Select your localized edition:

Close ×

More Ways to Connect

Discover one of our 28 local entrepreneurial communities »

Be the first to know as we launch in new countries and markets around the globe.

Interested in bringing MIT Technology Review to your local market?

MIT Technology ReviewMIT Technology Review - logo

 

Unsupported browser: Your browser does not meet modern web standards. See how it scores »

{ action.text }

Experts have long been predicting a winnowing of the solar industry. High prices for solar panels in recent years, due to a silicon shortage, had helped companies with expensive technologies survive. As more silicon became available, they predicted, prices would fall, forcing the less competitive companies, often startups, to call it quits. Now it looks as though frozen credit markets are also promoting the consolidation of the solar market.

First Solar, a company based in Tempe, AZ, whose thin-film solar cells are very cheap to make, is taking over solar farm projects that were originally going to be supplied by its competitor, Optisolar, a startup based in Hayward, CA. These projects include a contract for a large, 550-megawatt solar installation that Optisolar won last year. The startup couldn’t raise the money it needed to scale up production to fulfill its contract and has announced massive layoffs.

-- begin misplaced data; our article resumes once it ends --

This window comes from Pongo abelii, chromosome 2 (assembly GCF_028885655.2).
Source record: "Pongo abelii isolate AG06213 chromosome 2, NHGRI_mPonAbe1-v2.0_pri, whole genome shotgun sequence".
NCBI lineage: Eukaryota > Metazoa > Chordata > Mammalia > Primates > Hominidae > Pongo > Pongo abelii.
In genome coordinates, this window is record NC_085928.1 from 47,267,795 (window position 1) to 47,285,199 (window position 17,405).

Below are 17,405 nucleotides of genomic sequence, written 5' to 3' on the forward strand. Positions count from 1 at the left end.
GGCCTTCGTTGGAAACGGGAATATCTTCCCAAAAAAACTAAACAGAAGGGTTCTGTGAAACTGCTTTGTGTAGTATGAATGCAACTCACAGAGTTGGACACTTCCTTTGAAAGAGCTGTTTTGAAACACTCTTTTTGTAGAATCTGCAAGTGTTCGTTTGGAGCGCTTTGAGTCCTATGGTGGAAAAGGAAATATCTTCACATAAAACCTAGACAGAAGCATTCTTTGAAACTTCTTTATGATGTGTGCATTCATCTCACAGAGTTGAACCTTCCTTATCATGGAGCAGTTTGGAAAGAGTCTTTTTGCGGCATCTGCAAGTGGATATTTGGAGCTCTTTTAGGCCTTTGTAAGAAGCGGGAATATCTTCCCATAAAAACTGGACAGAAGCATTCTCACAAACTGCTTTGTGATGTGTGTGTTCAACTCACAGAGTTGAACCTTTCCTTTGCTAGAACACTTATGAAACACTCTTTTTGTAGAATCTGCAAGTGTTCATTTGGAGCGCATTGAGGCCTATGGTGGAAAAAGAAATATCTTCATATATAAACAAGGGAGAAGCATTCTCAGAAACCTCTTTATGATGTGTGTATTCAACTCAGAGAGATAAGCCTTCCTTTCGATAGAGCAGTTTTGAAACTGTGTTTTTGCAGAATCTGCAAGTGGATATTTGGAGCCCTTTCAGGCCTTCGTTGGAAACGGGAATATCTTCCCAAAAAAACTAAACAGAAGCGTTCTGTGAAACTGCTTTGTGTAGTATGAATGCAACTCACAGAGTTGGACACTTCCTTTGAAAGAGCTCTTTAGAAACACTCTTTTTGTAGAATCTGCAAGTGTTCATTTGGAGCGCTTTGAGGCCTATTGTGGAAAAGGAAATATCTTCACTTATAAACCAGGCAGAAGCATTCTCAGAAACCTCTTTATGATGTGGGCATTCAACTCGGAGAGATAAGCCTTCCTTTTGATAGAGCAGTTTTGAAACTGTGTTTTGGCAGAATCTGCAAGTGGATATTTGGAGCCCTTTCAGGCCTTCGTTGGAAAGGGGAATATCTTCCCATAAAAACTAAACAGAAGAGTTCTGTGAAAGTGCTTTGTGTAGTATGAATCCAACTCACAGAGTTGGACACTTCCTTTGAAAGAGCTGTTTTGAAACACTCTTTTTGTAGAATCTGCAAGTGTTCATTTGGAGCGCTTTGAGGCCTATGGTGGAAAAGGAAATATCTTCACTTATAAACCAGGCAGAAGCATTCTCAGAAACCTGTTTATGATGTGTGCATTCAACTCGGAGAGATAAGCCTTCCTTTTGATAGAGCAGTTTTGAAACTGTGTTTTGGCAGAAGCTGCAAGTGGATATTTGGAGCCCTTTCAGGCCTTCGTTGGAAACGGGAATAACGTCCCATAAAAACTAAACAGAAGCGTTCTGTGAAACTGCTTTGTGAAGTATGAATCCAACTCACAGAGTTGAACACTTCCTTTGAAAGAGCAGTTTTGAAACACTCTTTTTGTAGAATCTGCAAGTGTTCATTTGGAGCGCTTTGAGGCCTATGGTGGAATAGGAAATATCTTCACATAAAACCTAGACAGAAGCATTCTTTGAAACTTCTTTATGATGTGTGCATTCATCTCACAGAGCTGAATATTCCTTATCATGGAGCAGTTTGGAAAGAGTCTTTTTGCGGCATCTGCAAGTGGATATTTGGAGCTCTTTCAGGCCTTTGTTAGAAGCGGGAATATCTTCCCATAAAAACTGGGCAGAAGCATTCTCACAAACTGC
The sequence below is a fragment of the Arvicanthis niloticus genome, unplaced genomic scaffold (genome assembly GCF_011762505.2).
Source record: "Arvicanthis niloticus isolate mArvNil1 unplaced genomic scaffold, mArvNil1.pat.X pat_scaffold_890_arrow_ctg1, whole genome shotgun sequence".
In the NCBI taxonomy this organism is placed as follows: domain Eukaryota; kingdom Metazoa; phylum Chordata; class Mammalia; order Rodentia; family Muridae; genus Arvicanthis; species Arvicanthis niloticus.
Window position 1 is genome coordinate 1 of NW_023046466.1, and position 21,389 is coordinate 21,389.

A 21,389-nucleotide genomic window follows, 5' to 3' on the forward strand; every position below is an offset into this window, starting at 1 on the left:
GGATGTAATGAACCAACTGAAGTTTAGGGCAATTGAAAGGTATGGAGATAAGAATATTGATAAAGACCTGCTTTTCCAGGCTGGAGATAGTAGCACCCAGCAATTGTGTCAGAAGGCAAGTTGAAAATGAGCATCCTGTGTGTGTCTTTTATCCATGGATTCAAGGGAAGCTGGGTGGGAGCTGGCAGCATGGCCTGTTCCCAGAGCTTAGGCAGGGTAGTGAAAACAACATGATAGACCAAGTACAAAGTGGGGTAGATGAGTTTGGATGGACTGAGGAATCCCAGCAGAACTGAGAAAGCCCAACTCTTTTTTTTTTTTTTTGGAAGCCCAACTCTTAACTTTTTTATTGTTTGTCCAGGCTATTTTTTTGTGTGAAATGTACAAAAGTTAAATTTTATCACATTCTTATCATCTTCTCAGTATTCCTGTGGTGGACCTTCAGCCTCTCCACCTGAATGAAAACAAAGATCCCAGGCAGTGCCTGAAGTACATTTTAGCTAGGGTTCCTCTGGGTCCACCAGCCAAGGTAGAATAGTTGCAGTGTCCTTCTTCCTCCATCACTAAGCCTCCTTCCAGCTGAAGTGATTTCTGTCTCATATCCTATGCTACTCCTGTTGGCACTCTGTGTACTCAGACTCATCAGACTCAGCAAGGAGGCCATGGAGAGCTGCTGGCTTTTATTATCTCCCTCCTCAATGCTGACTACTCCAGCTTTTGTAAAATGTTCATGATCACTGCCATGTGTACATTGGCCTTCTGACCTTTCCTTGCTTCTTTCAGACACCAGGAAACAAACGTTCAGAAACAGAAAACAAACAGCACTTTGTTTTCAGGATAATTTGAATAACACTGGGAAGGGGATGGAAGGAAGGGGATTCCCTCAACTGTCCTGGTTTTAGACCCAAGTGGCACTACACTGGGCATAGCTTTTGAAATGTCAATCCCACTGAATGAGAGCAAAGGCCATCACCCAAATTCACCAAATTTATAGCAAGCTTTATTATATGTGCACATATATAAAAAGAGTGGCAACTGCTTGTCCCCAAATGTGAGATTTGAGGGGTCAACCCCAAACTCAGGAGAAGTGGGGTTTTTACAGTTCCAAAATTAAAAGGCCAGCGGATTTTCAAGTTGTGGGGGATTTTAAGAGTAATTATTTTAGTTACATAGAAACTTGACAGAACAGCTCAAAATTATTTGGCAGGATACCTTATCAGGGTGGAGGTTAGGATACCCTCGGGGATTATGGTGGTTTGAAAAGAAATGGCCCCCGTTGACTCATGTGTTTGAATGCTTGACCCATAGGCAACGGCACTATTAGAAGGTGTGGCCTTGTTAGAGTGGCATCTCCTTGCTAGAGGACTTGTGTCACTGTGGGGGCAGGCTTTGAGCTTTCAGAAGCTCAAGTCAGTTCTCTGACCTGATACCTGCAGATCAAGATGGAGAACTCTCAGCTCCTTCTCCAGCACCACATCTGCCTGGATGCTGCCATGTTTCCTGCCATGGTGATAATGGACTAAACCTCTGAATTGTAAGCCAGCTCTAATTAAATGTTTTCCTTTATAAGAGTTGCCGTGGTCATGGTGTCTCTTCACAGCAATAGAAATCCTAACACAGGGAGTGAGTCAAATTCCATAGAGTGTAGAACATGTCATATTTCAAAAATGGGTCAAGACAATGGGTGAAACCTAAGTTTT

The move is part of First Solar’s strategy to not only make solar cells, but also install them in solar farms. The acquisition of Optisolar’s projects also guarantees a market for First Solar’s solar panels as the company continues to increase its manufacturing capacity.

The news hasn’t all been bleak for the solar industry. The recent stimulus bill could help keep hope alive for solar startups by providing tax incentives.

5 comments. Share your thoughts »

Tagged: Energy, energy, solar, photovoltaics, energy policy, First Solar

Reprints and Permissions | Send feedback to the editor

From the Archives

Close

Introducing MIT Technology Review Insider.

Already a Magazine subscriber?

You're automatically an Insider. It's easy to activate or upgrade your account.

Activate Your Account

Become an Insider

It's the new way to subscribe. Get even more of the tech news, research, and discoveries you crave.

Sign Up

Learn More

Find out why MIT Technology Review Insider is for you and explore your options.

Show Me